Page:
What are we waiting for?

When I was teaching in the UK, my life was scarred by waiting. When I felt miserable, I waited for the holidays, for the weekend, for the end of the day, or even break-time. When I felt hopeful, I waited for exam-results, progress, or social justice. Unfortunately, I am terribly impatient. I compare myself with… Continue reading What are we waiting for?

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There is no single purpose to education – and that is something to be cherished

If we prioritise one purpose of education over another, then we lose sight of what is truly valuable about education. We will all be familiar with something like the following scene: a family is gathered round to celebrate a child’s 2nd birthday. The parents are excited about the fancy gift that they have bought, and… Continue reading There is no single purpose to education – and that is something to be cherished

Socrates and the Ofsted inspector

Ofsted inspector: So, Socrates, we’ve completed our inspection of your teaching, and as you know, we have introduced a new framework for our inspection procedure. We don’t wish schools to merely be exam factories, and so we have a new focus on ensuring that a ‘knowledge-rich’ curriculum is being taught, and I’m afraid that we… Continue reading Socrates and the Ofsted inspector

If you want to complain about exclusions, then first ensure that the education of the most vulnerable is properly funded

It may appear caring for the UK government and the public to be horrified by high-exclusion rates[1], but it is actually the height of hypocrisy. In one of the many wonderful scenes in the 1986 film the Mission, Don Cabeza, an eighteenth-century Spanish slaver, makes his case to an ecclesiastical court and attempts to justify… Continue reading If you want to complain about exclusions, then first ensure that the education of the most vulnerable is properly funded

An appeal for nuance: Five challenges to the argument that ‘all educationally relevant knowledge acquired during instruction is, and only is, domain-specific’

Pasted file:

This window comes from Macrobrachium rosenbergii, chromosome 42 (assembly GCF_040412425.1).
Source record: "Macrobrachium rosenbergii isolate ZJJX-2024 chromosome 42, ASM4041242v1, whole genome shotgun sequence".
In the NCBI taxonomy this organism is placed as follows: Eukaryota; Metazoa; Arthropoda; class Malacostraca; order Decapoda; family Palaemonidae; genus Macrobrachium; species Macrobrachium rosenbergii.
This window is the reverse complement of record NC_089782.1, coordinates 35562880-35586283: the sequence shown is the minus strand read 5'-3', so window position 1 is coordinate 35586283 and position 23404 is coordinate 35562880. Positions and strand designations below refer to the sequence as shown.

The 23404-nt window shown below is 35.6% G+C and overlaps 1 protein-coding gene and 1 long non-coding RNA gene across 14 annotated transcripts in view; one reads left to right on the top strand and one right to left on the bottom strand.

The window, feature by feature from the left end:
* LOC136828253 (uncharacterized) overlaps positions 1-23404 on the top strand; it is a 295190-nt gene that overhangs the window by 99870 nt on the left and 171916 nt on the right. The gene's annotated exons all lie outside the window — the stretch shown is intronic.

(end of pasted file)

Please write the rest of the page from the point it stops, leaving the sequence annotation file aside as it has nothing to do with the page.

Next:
Here I will present five philosophical challenges to the argument presented by Tricot and Sweller in their paper Domain-Specific Knowledge and why Teaching Generic Skills does not work.[i] (NB: Whilst I have many concerns about their use and discussion of Geary’s biologically primary and secondary knowledge, I will not be discussing that here. Suffice to say… Continue reading An appeal for nuance: Five challenges to the argument that ‘all educationally relevant knowledge acquired during instruction is, and only is, domain-specific’

Does knowing the cause of a condition change how we view it?

@AlisonHoneybone was kind enough to respond to my last post The Dangers of Causal Theorising for Teachers with some excellent, and insightful questions. Here I would like to share some thoughts in response to this question: I like the Moliere example. However, I am a little bit concerned about the confusion between neurological conditions, like Tourette's… Continue reading Does knowing the cause of a condition change how we view it?

The Dangers of Causal Theorising for Teachers

In this post, I will argue that causal theorising about the behaviour of children only adds to the confusion. Instead, I propose a responsive scenario-planning approach. 1.      The fallacy of Molière’s doctor In his excellent, but relatively little-known book, the Danger of Words, M. O’C Drury[1] describes a number of fallacies that dog the world… Continue reading The Dangers of Causal Theorising for Teachers

Playing the hand well: on the possibility of evidence-based education

In Annie Duke’s new book, Thinking in Bets she describes how, when she and other hugely successful poker players get together, they frequently discuss the hands that they have played and the decisions that they have made during those hands. They don’t, however, discuss the outcomes of those hands. This is not because they are… Continue reading Playing the hand well: on the possibility of evidence-based education

Jordan Peterson: a misguided desire for certainty in a postmodern world

Jordan Peterson, the controversial Canadian psychologist, has recently been making a splash in the UK promoting his new book, '12 Rules for Life: an Antidote to Chaos'. Peterson’s brand is forthrightly anti-postmodern. For him, the postmodern deconstruction of the grand narratives of history has resulted in a kind of spiritual malaise for many, specifically young… Continue reading Jordan Peterson: a misguided desire for certainty in a postmodern world